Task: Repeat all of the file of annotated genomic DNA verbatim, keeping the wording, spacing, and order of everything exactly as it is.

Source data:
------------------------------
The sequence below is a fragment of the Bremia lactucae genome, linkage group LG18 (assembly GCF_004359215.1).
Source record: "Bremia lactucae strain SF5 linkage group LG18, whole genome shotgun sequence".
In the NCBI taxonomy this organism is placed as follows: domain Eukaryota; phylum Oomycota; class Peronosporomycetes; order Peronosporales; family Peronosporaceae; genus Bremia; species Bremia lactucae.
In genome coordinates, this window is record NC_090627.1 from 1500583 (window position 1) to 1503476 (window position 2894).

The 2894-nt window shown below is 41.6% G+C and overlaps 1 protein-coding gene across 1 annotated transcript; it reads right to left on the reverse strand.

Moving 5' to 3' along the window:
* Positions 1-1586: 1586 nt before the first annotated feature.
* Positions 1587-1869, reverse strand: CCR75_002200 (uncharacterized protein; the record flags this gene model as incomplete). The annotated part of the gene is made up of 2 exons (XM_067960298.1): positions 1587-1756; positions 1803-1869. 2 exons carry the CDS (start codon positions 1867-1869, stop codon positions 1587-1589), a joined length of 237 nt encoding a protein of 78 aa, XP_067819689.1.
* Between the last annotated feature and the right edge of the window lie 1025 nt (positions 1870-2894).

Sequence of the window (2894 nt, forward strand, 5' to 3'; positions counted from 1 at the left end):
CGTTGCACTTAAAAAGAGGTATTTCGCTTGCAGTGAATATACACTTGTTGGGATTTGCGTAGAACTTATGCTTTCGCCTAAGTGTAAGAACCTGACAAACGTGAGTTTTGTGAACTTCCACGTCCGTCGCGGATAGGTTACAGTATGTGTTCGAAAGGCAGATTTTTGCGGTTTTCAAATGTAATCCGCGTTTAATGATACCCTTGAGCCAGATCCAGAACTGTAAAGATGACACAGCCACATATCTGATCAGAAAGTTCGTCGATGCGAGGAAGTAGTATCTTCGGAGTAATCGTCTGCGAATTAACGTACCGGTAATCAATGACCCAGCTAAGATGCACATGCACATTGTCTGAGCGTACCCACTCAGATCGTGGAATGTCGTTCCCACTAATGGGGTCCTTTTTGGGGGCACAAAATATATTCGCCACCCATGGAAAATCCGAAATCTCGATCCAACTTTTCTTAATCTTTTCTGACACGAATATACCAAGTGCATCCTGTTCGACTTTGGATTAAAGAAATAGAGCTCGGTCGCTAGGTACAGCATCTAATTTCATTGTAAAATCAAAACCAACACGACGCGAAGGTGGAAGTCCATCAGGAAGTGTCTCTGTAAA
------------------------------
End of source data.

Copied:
The sequence below is a fragment of the Bremia lactucae genome, linkage group LG18 (assembly GCF_004359215.1).
Source record: "Bremia lactucae strain SF5 linkage group LG18, whole genome shotgun sequence".
In the NCBI taxonomy this organism is placed as follows: domain Eukaryota; phylum Oomycota; class Peronosporomycetes; order Peronosporales; family Peronosporaceae; genus Bremia; species Bremia lactucae.
In genome coordinates, this window is record NC_090627.1 from 1500583 (window position 1) to 1503476 (window position 2894).

The 2894-nt window shown below is 41.6% G+C and overlaps 1 protein-coding gene across 1 annotated transcript; it reads right to left on the reverse strand.

Moving 5' to 3' along the window:
* Positions 1-1586: 1586 nt before the first annotated feature.
* Positions 1587-1869, reverse strand: CCR75_002200 (uncharacterized protein; the record flags this gene model as incomplete). The annotated part of the gene is made up of 2 exons (XM_067960298.1): positions 1587-1756; positions 1803-1869. 2 exons carry the CDS (start codon positions 1867-1869, stop codon positions 1587-1589), a joined length of 237 nt encoding a protein of 78 aa, XP_067819689.1.
* Between the last annotated feature and the right edge of the window lie 1025 nt (positions 1870-2894).

Sequence of the window (2894 nt, forward strand, 5' to 3'; positions counted from 1 at the left end):
CGTTGCACTTAAAAAGAGGTATTTCGCTTGCAGTGAATATACACTTGTTGGGATTTGCGTAGAACTTATGCTTTCGCCTAAGTGTAAGAACCTGACAAACGTGAGTTTTGTGAACTTCCACGTCCGTCGCGGATAGGTTACAGTATGTGTTCGAAAGGCAGATTTTTGCGGTTTTCAAATGTAATCCGCGTTTAATGATACCCTTGAGCCAGATCCAGAACTGTAAAGATGACACAGCCACATATCTGATCAGAAAGTTCGTCGATGCGAGGAAGTAGTATCTTCGGAGTAATCGTCTGCGAATTAACGTACCGGTAATCAATGACCCAGCTAAGATGCACATGCACATTGTCTGAGCGTACCCACTCAGATCGTGGAATGTCGTTCCCACTAATGGGGTCCTTTTTGGGGGCACAAAATATATTCGCCACCCATGGAAAATCCGAAATCTCGATCCAACTTTTCTTAATCTTTTCTGACACGAATATACCAAGTGCATCCTGTTCGACTTTGGATTAAAGAAATAGAGCTCGGTCGCTAGGTACAGCATCTAATTTCATTGTAAAATCAAAACCAACACGACGCGAAGGTGGAAGTCCATCAGGAAGTGTCTCTGTAAA